GASS IMPRESSES IN FIESTA DEBUT Darren Gass and Conor Foley had an impressive debut in their new Fiesta Super 1600, taking second in class on the Galway International Rally this weekend. The seventeen year old took time off from his 'A'...
GASS IMPRESSES IN FIESTA DEBUT
Darren Gass and Conor Foley had an impressive debut in their new Fiesta Super 1600, taking second in class on the Galway International Rally this weekend.
The seventeen year old took time off from his 'A' Levels and helping to run the family business to contest the first round of the Irish Tarmac Championship in County Galway. He was partnered for the first time by Conor Foley and the newly acquainted crew set off with a finish in mind.
"We took delivery of the new Fiesta from M-Sport on Monday and tested with WRC star Roman Kresta on Tuesday. The car felt great straight out of the blocks," said Darren, "and it was good to have the experience of Roman to help with the set up. With just a day's worth of miles under his belt, the game plan was to get to the finish unscathed and the pair drove over the ramp in Eyre Square in Galway City with as their goal.
The first day comprised eight stages around Portumna in County Galway and the pair got off to a cracking start. Second in class after stage two, the Crozier Motorsport team checked the car over at service and pronounced themselves happy. The second loop of stages totalled 25 miles and with perfect cold and overcast rally conditions, tyre choice was easy; Kumho slicks were bolted on all round and despite the roads being quite greasy, they arrived back at service still smiling.
"We've gone for a low gear ratio," explained Darren, "and she's topping out at about 95 mph. It is fantastic up through the gears but the long straights are losing us time." He continued, "We can still take time off Brian O'Mahoney in the class but we could be further up the overall leaderboard with more top speed."
After a further four stages and one service, the crews headed back to Galway for the overnight halt, having exceeded their expectations with a sizeable class lead and 25th overall from 150 starters. The re-start saw them running much earlier on the road after the traditional re-seeding, so they arrived ready for action at the first stage on day two at ten past ten. The nine-mile stage should have seen them cross the finish line at around eight minutes later but the seconds ticked by and there was no sign of the Castrol backed machine.
Just over three minutes later than expected the pair emerged, obviously frustrated. "We went off on the last square left of the stage." rued Darren, "We just went in a bit quick and spun with the back wheel in the ditch. The bumper has a little crack in it but the front wheel ended up off the ground and we couldn't get any grip." When the stage was re-run later in the day, the timesheets showed a loss of three minutes fourteen seconds, dropping them one minute 23 seconds behind the new class leader, Andrew Bushe.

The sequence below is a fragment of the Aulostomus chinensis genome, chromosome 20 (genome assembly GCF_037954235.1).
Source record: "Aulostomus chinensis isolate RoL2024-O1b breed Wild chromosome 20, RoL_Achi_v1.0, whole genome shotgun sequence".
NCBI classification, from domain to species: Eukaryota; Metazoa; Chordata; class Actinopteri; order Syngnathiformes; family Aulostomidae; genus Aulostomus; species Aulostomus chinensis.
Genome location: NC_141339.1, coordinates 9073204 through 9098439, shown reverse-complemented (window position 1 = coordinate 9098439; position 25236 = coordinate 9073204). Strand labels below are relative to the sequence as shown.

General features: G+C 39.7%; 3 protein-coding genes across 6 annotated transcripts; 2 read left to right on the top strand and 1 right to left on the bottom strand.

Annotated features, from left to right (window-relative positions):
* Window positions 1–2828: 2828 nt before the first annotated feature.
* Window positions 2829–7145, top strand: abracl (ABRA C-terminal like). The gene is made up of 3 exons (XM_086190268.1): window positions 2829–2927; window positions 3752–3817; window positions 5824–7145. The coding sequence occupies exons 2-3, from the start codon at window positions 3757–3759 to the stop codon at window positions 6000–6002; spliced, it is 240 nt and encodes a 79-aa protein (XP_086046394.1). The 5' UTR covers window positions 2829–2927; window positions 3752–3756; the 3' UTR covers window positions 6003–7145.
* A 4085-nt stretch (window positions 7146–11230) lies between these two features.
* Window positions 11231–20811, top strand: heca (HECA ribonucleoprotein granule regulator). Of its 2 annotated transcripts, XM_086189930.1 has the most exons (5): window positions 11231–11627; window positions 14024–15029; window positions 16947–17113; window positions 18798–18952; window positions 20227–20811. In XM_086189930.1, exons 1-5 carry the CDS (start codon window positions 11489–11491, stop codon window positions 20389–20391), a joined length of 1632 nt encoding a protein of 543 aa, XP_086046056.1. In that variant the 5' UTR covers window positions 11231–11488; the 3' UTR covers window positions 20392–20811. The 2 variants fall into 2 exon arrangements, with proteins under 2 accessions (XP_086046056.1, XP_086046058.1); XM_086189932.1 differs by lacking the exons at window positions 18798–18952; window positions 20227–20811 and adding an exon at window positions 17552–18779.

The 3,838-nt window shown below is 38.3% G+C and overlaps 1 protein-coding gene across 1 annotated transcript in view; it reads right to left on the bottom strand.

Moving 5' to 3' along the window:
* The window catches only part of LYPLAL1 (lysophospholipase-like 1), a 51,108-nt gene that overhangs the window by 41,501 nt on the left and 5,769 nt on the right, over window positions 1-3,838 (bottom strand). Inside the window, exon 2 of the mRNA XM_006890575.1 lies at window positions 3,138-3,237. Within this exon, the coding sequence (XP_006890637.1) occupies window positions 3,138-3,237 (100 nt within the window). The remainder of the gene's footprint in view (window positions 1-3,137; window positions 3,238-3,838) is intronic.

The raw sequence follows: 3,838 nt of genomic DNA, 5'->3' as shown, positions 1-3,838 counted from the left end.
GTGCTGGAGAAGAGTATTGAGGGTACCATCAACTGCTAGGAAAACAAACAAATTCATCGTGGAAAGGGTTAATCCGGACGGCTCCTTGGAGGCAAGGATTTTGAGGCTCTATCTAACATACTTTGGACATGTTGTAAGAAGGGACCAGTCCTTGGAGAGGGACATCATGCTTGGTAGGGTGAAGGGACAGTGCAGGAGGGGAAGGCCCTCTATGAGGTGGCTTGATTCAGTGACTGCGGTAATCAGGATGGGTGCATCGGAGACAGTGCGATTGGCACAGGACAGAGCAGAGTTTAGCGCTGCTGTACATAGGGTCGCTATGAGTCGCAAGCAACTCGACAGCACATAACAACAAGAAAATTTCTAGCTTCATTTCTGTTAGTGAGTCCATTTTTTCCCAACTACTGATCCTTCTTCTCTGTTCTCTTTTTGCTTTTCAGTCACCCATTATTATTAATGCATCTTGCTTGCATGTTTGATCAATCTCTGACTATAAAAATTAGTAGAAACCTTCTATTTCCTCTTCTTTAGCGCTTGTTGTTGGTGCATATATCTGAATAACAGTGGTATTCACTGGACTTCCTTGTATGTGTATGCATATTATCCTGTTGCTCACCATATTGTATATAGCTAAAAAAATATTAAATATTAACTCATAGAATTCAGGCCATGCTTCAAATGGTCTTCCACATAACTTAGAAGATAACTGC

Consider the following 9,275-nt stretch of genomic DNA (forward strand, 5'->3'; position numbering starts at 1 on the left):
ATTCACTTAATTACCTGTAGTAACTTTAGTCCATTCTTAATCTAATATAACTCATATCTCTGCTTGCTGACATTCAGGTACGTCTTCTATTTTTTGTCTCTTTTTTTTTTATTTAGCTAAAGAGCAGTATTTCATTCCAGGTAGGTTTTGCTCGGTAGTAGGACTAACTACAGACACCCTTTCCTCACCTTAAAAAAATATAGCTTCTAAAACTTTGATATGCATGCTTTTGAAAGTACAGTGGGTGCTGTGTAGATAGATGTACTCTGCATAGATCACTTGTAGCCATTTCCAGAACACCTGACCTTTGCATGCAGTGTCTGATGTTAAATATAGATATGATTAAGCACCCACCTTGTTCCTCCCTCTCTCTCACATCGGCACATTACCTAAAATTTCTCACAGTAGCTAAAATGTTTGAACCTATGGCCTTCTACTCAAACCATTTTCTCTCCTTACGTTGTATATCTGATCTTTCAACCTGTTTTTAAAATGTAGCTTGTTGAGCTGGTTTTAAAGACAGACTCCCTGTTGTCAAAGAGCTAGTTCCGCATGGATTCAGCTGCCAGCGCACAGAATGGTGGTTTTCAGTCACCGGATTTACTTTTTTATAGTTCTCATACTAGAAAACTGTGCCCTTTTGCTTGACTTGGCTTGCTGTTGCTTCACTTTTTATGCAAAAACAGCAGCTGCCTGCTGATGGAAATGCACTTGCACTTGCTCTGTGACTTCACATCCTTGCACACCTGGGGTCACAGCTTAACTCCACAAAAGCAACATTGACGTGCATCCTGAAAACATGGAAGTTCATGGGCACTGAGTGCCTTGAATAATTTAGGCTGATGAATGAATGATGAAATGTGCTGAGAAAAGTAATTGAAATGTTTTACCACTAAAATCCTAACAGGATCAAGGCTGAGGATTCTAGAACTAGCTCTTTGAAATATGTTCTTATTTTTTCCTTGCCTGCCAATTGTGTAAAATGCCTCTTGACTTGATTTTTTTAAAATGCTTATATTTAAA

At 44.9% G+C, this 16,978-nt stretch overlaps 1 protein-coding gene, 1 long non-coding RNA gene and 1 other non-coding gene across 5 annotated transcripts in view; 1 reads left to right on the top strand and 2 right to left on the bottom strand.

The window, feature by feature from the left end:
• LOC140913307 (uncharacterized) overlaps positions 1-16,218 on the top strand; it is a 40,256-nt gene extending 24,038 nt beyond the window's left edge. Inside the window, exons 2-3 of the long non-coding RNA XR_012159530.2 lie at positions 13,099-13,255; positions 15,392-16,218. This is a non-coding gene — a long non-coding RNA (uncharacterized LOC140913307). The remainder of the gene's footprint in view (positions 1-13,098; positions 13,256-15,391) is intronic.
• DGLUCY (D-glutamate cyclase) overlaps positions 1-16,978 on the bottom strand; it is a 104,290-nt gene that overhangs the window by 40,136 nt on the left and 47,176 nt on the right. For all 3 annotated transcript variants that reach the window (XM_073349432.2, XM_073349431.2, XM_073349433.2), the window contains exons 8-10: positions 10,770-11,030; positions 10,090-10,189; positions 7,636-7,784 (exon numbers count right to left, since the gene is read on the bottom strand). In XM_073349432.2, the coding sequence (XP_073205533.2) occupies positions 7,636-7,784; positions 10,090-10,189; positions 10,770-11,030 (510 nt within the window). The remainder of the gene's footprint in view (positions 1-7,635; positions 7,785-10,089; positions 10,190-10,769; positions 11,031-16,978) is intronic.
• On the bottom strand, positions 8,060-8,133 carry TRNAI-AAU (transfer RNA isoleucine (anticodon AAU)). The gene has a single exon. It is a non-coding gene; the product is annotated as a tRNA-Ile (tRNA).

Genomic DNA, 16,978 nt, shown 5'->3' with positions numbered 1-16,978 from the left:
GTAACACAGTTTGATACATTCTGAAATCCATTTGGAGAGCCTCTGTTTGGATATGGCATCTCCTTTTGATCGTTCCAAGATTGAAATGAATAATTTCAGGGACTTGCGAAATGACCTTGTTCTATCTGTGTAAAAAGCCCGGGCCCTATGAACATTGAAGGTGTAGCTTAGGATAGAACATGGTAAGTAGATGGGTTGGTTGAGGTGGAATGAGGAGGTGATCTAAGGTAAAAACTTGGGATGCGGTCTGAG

At service after the first two stages Darren was still upbeat. "There's plenty of mileage to go and we can take the time back if we push." And push they did, beating Bushe by 33 seconds on the first stage after service in Ballinsaloe. Stage twelve was cancelled and the pair took another eight seconds back on stage 13 to leave them just 42 seconds adrift of the Peugeot driver.
The brakes were bled at service and they set off into another loop of three stages. Stage 14 went without hitch but disaster stuck on 15. Darren shook his head while explaining at service "It was the same stage as our first spin, but this time we hit a bank on another square left. It bent the rear axle and we lost another three minutes." He continued, "We had to crawl through the next eight mile stage and the back wheel was all over the place so we changed it after the finish."
Having lost a further two and a half minutes, the team worked flat out to try to keep the Fiesta in the rally. One stage remained before the finish in Galway and it was a nervous time. Crossing the flying finish of the last stage Darren could take solace in the knowledge that he had got straight back on the pace, stopping the clock 52 seconds before his nearest class rival and regaining four places overall.
34th overall and second in class was scant reward for the youngster, who proved again that he has the pace to shine. With nearly two months before the Circuit of Ireland and a month before a possible assault on Rally Ireland, Darren has plenty of time to refine the car's settings, but the aim for Galway was to finish and learn--.mission accomplished.
Darren would like to thank Castrol, Kumho Tyres, Millview Fuels, Dalzells of Markethill, EMC Autopax, PIAA, AC Vehicle Components, Sligo Pallets, Alpha Cam, Crozier Motorsport Engineering and ID Graphics for their continuing support.